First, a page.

Tips for solo travel through Italy


As a solo female traveler, I never once felt unsafe nor was I lonely or bored during my travels in Italy. I had a chance to travel through Venice, Rome, and short trips to the Amalfi coast and Florence during my stay. I would like to share a few learnings :


  • Venice is an extremely safe and walkable city. Choose a time of the year when there is not much heat (it can get very humid in Italy).
  • It is not possible to avoid tourists. In fact, this is one city that perhaps always has more tourists than residents. However, the Venetians accept their guests extremely gracefully. 
  • In my opinion, for a traveler pressed for time, a 3-4 day stay is sufficient.
  • Choose  a place to stay in areas in that are actually on the main islands – Dorsoduro (where I was staying) is a lively island populated mainly by students and I personally liked the fact that it was quite close to the main spots whilst being quiet in the late nights. One can opt to stay in San Marco, San Polo, Santa Croce, Cannaregio or Castello too although San Marco is the most popular among tourists, it being the closest to the important sights of the San Marco square and the Doge’s palace.
  • The main islands are accessible by convenient buses from the Marco Polo airport and the St Lucia train station.
Rialto market produce
  • Wake up early and take the effort to see the fish , vegetable and fruit market right next to the Rialto bridge. Going early will give you a chance to see the vendors unfold their produce for their day. Once it is all set up, there is too much crowd. Regardless, this market has been around for centuries and is something definitely worth seeing.
  • Waking up early will also let you enjoy the San Marco square by yourself. It is a gift that you should treat yourself to. Beware of touts looking to get some easy money from you. Walking away from them and a strict no should keep them at bay.
  • Gondolas are romantic, pretty, old-worldly yes, but will certainly leave a deep hole in your pockets. There are other options such as traghettos and vaporettos and are pretty enjoyable experiences and are good options if you do not want to walk as much.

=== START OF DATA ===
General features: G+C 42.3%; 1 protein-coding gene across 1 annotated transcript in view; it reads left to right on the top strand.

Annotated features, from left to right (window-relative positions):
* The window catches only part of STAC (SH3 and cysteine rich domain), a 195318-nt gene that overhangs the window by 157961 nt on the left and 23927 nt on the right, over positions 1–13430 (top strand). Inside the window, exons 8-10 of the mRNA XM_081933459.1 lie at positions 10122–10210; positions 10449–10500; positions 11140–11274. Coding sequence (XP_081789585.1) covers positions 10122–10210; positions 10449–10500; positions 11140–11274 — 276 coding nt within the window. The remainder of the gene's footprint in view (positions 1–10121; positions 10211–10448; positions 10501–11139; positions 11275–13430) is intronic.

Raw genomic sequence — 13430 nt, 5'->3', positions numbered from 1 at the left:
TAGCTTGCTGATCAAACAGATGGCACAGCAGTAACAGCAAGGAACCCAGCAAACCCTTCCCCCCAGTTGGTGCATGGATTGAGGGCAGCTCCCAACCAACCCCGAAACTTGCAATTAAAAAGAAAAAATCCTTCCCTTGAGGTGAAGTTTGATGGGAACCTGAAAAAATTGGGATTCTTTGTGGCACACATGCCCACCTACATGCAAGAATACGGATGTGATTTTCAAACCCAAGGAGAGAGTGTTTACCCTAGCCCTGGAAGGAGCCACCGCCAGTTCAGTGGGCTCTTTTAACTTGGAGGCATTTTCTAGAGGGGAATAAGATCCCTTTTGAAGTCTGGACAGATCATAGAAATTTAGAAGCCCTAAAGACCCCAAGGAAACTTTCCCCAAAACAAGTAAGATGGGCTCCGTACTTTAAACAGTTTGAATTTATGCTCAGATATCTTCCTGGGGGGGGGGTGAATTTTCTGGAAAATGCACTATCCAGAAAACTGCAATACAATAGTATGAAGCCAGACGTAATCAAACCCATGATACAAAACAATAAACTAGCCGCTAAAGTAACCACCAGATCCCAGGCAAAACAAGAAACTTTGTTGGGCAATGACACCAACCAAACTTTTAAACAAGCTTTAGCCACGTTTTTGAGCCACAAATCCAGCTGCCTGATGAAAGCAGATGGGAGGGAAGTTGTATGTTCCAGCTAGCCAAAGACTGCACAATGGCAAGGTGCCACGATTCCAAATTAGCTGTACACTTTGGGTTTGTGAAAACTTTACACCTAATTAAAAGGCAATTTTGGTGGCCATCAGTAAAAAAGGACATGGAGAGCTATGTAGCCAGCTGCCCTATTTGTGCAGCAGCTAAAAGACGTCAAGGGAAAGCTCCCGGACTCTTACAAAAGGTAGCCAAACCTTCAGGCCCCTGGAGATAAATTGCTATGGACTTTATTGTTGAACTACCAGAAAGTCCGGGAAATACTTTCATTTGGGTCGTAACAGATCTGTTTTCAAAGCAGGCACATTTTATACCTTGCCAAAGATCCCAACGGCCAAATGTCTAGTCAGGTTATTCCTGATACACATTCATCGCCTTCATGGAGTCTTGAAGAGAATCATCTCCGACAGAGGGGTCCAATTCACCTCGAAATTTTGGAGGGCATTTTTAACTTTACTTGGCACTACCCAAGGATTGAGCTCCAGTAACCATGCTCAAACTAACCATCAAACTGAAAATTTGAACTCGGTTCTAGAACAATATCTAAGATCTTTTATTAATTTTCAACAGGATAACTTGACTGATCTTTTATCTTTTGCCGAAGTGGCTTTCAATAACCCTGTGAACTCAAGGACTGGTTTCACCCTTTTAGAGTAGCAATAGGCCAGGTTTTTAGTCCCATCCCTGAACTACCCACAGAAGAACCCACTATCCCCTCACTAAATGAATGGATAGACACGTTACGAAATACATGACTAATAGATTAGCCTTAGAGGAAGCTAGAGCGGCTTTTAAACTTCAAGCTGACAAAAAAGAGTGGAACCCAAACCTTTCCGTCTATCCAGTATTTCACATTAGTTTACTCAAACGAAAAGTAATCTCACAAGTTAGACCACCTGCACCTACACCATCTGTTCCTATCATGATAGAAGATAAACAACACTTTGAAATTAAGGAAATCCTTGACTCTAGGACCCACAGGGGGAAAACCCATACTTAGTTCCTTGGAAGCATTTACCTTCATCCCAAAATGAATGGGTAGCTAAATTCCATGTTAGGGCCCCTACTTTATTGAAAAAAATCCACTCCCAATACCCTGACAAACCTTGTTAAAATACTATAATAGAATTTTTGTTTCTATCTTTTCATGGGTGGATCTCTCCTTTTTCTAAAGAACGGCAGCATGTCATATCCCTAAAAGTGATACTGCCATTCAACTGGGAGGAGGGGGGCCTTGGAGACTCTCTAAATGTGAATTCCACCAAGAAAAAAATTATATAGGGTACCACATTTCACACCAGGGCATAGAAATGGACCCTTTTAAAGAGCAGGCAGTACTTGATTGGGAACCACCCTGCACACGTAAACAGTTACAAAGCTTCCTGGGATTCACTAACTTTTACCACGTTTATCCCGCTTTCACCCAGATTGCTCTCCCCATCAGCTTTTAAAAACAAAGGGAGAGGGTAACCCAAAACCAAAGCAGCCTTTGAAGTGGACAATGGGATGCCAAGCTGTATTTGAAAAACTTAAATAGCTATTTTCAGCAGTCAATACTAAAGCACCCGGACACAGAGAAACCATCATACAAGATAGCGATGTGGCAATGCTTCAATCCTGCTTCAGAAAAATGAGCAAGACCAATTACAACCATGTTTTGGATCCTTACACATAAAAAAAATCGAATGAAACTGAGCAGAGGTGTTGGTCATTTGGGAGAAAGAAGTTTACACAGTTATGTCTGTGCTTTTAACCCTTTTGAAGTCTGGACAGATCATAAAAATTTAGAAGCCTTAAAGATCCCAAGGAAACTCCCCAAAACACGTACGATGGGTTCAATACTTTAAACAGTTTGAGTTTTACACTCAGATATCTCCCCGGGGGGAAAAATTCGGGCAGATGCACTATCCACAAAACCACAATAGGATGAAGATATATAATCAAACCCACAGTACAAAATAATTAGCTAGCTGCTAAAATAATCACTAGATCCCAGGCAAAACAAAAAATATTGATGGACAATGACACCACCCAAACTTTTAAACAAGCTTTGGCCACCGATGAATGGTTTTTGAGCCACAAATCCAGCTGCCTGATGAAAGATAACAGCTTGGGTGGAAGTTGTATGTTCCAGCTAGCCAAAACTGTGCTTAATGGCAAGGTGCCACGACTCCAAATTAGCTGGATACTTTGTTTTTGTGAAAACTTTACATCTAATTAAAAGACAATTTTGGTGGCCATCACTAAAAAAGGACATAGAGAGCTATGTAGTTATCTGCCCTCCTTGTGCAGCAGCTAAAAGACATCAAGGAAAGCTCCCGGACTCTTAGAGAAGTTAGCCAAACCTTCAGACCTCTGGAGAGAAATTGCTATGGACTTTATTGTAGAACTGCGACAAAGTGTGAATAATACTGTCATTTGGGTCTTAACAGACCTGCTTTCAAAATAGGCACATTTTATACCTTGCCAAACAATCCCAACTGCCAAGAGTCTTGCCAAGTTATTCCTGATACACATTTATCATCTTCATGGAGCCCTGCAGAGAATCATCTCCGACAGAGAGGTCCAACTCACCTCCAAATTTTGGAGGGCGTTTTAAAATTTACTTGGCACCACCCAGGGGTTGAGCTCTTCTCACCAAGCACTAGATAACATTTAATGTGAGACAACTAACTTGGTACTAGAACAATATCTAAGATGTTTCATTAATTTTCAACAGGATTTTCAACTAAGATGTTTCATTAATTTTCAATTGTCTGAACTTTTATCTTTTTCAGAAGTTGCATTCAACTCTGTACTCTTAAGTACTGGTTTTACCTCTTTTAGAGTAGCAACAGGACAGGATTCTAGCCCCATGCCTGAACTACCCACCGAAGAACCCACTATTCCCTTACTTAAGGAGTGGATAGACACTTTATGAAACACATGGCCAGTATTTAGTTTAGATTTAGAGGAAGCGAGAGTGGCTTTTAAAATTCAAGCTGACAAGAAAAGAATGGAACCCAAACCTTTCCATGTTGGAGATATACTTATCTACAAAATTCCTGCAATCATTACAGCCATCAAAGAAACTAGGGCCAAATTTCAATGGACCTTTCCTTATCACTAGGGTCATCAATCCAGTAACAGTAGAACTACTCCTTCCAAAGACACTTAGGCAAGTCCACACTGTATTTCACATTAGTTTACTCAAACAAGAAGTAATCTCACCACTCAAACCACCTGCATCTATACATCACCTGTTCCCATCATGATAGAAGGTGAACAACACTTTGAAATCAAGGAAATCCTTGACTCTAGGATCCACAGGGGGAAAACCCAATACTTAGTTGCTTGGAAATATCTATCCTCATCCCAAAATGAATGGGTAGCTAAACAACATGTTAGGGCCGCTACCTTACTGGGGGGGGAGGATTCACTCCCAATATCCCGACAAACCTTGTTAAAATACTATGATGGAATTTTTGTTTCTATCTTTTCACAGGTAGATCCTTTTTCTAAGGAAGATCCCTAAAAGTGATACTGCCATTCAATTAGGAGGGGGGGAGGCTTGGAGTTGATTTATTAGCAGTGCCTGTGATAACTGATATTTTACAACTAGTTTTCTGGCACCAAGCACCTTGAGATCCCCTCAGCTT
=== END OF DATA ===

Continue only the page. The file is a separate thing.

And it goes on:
• Islands of Murano (for authentic glass making) and Burano (for the charming colorful houses and streets) should be planned for a day. Souvenirs in Murano are expensive and a demo on glass making is great to see, if you can get one. These islands are accessible from the main islands by water taxis.
Colourful Burano


  • Make sure you punch your tickets every time you board any of the water taxis. The tickets are valid only for a limited period of time. Check the timings on your ticket after purchase. Be prepared to wait in long queues and for a long time for these taxis. 
  • You are bound to get lost in Venice. It happens to everyone but then you also will find your way back. Getting lost in the umpteen similar looking streets is a wonderful experience and you must carry a map on you all the time.
  • Last but not the least, always educate yourself before going to any place and especially to a place like Venice. They are not only good conversation points, but will also help you to appreciate the city even better. I watched ‘Francesco’s Venice‘ and thereby had a very clear idea as to what I would love to see on a priority. 
  • Most importantly, just wander in the streets. There is no city that is more charming than Venice to just randomly walk around. 



  • All roads lead to Rome and all major trains from other parts of Italy lead to Rome. There is the primary train that operates in Italy – the TrenItalia, but be sure to check out other trains such as ItaloTreno . I found a lot of discounts on the latter, especially if you can schedule your travels on weekdays, off beat seasons and in ungodly hours.